A revealing little exchange there.
0 ( +2 / -2 )
[insert joke about registering the entire country here]
To be honest, the strangest thing for me is the way visit numbers soar once a UNESCO listing is granted.
Do people in Japan not know what is worth seeing in their own country?
Does the listing change the experience in any meaningful way?
The huge boost in numbers suggests that some people don't think a place is worth visiting and then suddenly when it has a UNESCO listing they do, despite the fact the place has not changed.
Maybe a lot of this is due to the media coverage of the registration serving as a form of proxy advertising but it is still a rather peculiar phenomena, given that if a place is worth of an international listing local people surely known about its attractions already?
5 ( +5 / -0 )
I'm sure a lot of foreign residents had the same reaction I did when seeing this on the news. The announcer said that a teacher had punched a student in the face and I could not believe it was not a police matter. This happens all the time in Japan, horrible bullying teachers creating a toxic atmosphere (particularly during club activities) acting in a way that would get you arrested if you did it in the street, and then hanging on to their jobs. It is incredible how much teachers can do without getting sacked or facing charges.
But is this really one of those cases? Watching the footage changed my mind to be honest . Once a kid is up in the teacher's face saying その小さい脳みそで考えろよ (which in Japanese, given the way you are supposed to talk to teachers using teineigo, is probably even ruder that "have a think about that you dumbass"), what is the teacher supposed to do?
Let's go the other way and imagine the teacher does not hit him. What happens then? Then he is on the Internet being abused by a student and just taking it. He becomes a soft mark. Other kids will join in, the teachers classes will deteriorate into a mess, and he will have lost all control and authority. Sure violence is not the only solution, but isn't the student getting a quick slap better than the alternative outcome - a teacher continually disrespected and abused by his student? You could argue persuasively that a better teacher might never have let it get to this point, but once the student is this far over the line...well, it's a not a simple matter.
Imagine one of your kids is in the class with the teacher who is now unable to teach because he is being constantly bullied by his own students.
There are probably structural issues with the teacher-student relationship at the school. The teacher may have insufficient support. From the language of the kid, we can guess the school is in an area with intake from poor struggling families with terrible parenting models.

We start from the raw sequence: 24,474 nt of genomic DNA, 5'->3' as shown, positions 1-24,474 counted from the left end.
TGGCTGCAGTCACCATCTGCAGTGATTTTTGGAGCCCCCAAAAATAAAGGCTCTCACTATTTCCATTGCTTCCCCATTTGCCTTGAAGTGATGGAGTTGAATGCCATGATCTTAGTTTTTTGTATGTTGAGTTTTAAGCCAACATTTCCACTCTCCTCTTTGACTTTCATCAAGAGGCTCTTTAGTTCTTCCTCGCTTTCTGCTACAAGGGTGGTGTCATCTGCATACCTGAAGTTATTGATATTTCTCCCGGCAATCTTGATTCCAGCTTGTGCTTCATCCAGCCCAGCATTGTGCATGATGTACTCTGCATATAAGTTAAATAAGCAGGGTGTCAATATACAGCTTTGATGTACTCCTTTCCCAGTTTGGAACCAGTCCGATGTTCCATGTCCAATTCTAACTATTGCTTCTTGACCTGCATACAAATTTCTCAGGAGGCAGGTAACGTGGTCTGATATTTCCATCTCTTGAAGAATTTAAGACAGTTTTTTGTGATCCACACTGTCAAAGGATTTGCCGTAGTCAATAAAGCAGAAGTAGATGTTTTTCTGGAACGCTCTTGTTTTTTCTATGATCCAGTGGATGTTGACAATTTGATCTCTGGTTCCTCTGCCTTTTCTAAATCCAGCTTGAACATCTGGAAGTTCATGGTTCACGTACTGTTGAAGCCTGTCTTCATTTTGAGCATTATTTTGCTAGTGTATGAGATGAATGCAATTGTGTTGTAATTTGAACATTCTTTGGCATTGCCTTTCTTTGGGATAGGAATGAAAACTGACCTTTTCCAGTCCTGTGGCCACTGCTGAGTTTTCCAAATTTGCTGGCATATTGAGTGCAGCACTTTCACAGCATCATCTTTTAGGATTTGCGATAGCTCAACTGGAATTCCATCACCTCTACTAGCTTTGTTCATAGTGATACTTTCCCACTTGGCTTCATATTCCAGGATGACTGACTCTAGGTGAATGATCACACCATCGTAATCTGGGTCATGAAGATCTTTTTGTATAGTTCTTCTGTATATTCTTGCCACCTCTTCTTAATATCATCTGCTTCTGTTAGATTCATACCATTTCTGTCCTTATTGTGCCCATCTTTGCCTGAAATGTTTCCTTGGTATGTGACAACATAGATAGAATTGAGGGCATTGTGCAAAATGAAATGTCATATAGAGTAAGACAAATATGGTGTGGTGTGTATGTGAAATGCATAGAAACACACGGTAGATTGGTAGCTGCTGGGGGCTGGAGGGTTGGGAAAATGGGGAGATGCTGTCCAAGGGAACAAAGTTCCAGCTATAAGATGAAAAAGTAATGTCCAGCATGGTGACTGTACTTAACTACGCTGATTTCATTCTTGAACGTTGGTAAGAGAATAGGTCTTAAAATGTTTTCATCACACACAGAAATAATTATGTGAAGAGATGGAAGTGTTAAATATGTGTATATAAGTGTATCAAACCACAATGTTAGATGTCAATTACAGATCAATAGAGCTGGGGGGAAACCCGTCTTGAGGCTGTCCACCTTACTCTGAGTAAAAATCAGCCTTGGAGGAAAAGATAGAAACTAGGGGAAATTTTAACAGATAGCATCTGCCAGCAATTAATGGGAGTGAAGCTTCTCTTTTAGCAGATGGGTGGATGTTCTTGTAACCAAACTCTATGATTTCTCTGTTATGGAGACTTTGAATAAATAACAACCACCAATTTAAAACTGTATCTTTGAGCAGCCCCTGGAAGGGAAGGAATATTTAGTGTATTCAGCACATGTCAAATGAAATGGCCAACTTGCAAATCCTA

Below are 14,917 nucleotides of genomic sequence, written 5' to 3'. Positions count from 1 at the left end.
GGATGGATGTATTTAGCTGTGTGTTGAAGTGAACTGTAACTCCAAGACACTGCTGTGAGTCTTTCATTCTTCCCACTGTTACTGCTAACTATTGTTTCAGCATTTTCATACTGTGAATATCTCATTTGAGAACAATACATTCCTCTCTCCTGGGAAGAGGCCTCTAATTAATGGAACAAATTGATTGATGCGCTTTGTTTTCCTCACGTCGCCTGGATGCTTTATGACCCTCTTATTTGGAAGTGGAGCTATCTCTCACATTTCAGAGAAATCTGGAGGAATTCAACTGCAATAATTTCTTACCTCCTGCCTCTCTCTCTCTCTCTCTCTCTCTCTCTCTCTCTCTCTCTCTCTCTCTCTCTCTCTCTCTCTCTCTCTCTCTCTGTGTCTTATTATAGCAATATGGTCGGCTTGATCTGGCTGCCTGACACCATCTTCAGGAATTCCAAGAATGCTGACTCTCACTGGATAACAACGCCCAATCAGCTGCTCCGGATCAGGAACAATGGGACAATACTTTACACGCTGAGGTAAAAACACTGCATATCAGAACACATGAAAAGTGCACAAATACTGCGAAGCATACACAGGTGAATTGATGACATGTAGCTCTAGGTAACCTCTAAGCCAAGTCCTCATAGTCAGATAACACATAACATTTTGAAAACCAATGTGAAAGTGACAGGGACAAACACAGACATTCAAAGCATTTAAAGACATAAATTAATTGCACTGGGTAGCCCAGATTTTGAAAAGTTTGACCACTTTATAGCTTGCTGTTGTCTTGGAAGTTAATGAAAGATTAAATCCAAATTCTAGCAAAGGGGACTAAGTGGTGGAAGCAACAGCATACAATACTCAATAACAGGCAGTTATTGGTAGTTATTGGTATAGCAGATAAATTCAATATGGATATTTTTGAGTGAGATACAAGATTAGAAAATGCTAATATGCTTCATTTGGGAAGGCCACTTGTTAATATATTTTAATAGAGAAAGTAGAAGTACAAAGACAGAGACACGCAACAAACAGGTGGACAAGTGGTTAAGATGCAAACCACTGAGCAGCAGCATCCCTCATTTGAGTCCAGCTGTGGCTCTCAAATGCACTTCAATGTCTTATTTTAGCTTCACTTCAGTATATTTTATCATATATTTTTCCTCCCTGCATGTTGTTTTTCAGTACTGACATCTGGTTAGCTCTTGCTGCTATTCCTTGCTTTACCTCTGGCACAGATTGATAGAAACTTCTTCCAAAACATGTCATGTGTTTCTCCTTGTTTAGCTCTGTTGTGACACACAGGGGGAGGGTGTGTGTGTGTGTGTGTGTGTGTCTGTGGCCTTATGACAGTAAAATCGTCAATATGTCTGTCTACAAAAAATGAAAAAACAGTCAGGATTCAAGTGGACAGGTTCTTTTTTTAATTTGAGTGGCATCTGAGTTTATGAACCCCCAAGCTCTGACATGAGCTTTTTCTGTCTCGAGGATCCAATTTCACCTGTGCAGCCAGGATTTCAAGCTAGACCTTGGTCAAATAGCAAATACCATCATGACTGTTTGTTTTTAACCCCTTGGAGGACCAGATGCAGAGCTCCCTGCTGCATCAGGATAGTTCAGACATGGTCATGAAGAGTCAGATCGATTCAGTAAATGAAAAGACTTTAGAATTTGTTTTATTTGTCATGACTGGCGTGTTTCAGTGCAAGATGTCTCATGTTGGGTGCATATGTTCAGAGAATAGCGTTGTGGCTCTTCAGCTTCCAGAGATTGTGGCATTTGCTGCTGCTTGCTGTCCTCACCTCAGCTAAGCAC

So there is a lot going on here. Violence is wrong. But there is no follow up punch and the teacher does not get the red mist and lose it completely. Abusive students ruining education for everyone else is not a better option.
Some posters are saying that all the teacher has done is teach the child that violence solves problems.
That is one way of looking at it. Another way is that he has taught him that you cannot cross the line and say whatever you like to whoever you like however you like and expect to get away with it.
In an alternative timeline may be the student who escaped a smacking here goes on to cross the line later in his life with someone more dangerous than a teacher and things then work out badly for him. Maybe he should be grateful?
Still, the teacher needs some sort of discipline. I would suspend him for two or three months maybe. In the UK, he would be sacked of course. That I would disagree with.
4 ( +9 / -5 )
He is detained because he stayed illegally, which means he already broke the law,
The way people like you think is so sad. Sometimes people are in desperate situations. Sometimes people need help. The Japanese government refuses to help refugees, despite signing international treaties pledging to uphold refugees rights (in much the same way as Japan signed the Declaration on the Elimination of All Forms of Racial Discrimination but has not put in place any laws to back it up).
In any case, when you criticize the detainee saying "he already broke the law", you are not really making any sense.
If a country decides to criminalize or otherwise mistreat almost all those who make applications for asylum, then maybe those people are technically "illegal", but the question is whether they have been treated just and fairly in accordance with international law in the first place.
This is the problem with right wing political philsophy. Any government or authority can put in place any set of rules, no matter how unjust, and as soon as an individual is found to be in violation of those rules, rightists do not look to the people who put the rules in place and demand they stop behaving unjustly. Instead, like little sheep they repeat "he broke a rule, bad man - he broke a rule, bad man". over and over, refusing to see any form of nuance, refusing to recognize that not all rules, laws and procedures are just, and refusing to see the humanity in the individuals punished under the scope of the unjust treatment.